And not because of Noah’s recent moodiness, or because of lingering physical issues from the pregnancy, but because she was already balancing a full work week on top of a home life where her attentions and affections had to be split between three very needy individuals. Those three people of varying sizes and desires all missed her equally during the day, and wanted her complete focus during the meager hours between the moment she walked through the front door and bed time.
My wife doesn’t pawn the kids off on me to go out drinking with her buddies after work, she doesn’t leave me hanging on the weekends to watch football while the house gets progressively messier (we both watch Eagles games while the house gets progressively messier). My wife goes from home to work and back again. Her free time consists of her daily commute (of which I am terribly jealous).
The resolution of our conversation was not that she needed to make more time in an already overscheduled week, but instead she needed to refocus some of her energy away from worrying about trying to please me and Josie, and instead redirect that energy toward the person in the family who needed it most at that particular moment. It is not a perfect resolution but it will keep the boat afloat for the time being, and sometimes as a parent that’s all you can ask for.
What I thought about most, though, during the course of our conversation, was that Karel’s story is the same for so many working parents, both men and women, and that it so often goes unappreciated. Their best is simply never good enough.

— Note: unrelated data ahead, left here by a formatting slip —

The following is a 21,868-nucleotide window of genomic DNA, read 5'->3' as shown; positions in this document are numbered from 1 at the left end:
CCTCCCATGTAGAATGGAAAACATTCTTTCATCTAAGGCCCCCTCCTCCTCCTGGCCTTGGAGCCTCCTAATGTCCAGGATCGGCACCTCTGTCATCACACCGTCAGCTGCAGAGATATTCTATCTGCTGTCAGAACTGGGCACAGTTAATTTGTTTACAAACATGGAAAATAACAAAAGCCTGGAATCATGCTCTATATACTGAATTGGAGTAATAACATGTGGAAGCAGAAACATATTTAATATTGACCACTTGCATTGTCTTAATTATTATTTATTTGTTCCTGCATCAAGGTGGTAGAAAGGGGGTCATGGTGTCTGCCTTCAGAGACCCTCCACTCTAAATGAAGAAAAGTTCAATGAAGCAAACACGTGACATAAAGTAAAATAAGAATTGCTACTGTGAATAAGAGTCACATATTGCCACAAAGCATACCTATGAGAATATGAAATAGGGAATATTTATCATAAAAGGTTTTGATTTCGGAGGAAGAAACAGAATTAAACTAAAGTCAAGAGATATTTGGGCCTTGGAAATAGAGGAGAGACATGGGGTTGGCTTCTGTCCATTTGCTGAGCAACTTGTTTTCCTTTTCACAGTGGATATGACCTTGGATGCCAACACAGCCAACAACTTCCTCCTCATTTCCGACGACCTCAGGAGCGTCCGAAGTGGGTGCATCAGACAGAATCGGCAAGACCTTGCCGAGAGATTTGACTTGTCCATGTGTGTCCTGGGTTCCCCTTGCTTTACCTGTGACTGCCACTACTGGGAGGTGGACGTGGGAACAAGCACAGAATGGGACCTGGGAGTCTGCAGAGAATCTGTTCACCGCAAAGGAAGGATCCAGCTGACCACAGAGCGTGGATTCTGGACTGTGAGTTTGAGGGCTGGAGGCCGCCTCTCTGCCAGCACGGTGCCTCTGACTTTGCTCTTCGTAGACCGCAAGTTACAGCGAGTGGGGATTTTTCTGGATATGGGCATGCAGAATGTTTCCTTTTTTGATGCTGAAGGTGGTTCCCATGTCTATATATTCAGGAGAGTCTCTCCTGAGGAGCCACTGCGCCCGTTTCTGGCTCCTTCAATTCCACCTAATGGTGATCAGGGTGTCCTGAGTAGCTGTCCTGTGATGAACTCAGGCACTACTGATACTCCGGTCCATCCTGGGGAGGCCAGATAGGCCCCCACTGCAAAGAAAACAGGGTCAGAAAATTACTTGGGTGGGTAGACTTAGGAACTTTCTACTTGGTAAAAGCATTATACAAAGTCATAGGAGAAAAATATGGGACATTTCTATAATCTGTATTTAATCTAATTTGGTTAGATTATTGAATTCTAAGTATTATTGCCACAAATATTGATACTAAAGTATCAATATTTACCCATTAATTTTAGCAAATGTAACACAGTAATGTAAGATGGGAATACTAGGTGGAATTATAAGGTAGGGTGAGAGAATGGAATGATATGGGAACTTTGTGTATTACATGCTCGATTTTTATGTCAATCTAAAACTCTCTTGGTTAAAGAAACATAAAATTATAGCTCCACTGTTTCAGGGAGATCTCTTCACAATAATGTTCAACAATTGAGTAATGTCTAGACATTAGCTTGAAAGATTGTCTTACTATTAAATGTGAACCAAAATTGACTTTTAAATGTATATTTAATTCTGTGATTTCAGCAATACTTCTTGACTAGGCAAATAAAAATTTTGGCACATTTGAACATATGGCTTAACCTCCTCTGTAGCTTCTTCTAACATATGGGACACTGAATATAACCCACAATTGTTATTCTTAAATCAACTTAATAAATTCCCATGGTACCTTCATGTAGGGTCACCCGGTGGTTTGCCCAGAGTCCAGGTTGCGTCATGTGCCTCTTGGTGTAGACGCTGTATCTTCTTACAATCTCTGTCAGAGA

There is far too little written about the challenges of the working mother. For all the ink spilled about the concerns, frustrations, and challenges faced on a daily basis by stay-at-home mothers, there is far too little written about the challenges of the working mother.
When your world shrinks to the size of a 4T training pant it is easy to get tunnel vision, and while I’m not suggesting that stay-at-home parents don’t make very real sacrifices (I live those realities daily), I would argue that we sometimes forget that the same is true for our spouses.
As a dude who stays at home, I am acutely aware of what I’m giving up and my inner conflicts, but I should never for a minute imagine that my sacrifices and second guesses are greater than those of my wife. It’s sometimes hard to remember that when you’re staring at a mountain of laundry.
This generation of working dads balances domestic duties and child rearing in a way most of our fathers could never imagine. The tight rope between work and family that working parents walk on a daily basis goes unrecognized for the stress it causes them, and for the grace with which many of them manage it; often it is only acknowledged right before they are about to fall.
Between the stress of a bad economy and the increasing demands of the American workplace, it doesn’t take the chaos of a second child to cause working parents to falter. All we can do is try to hold each other up.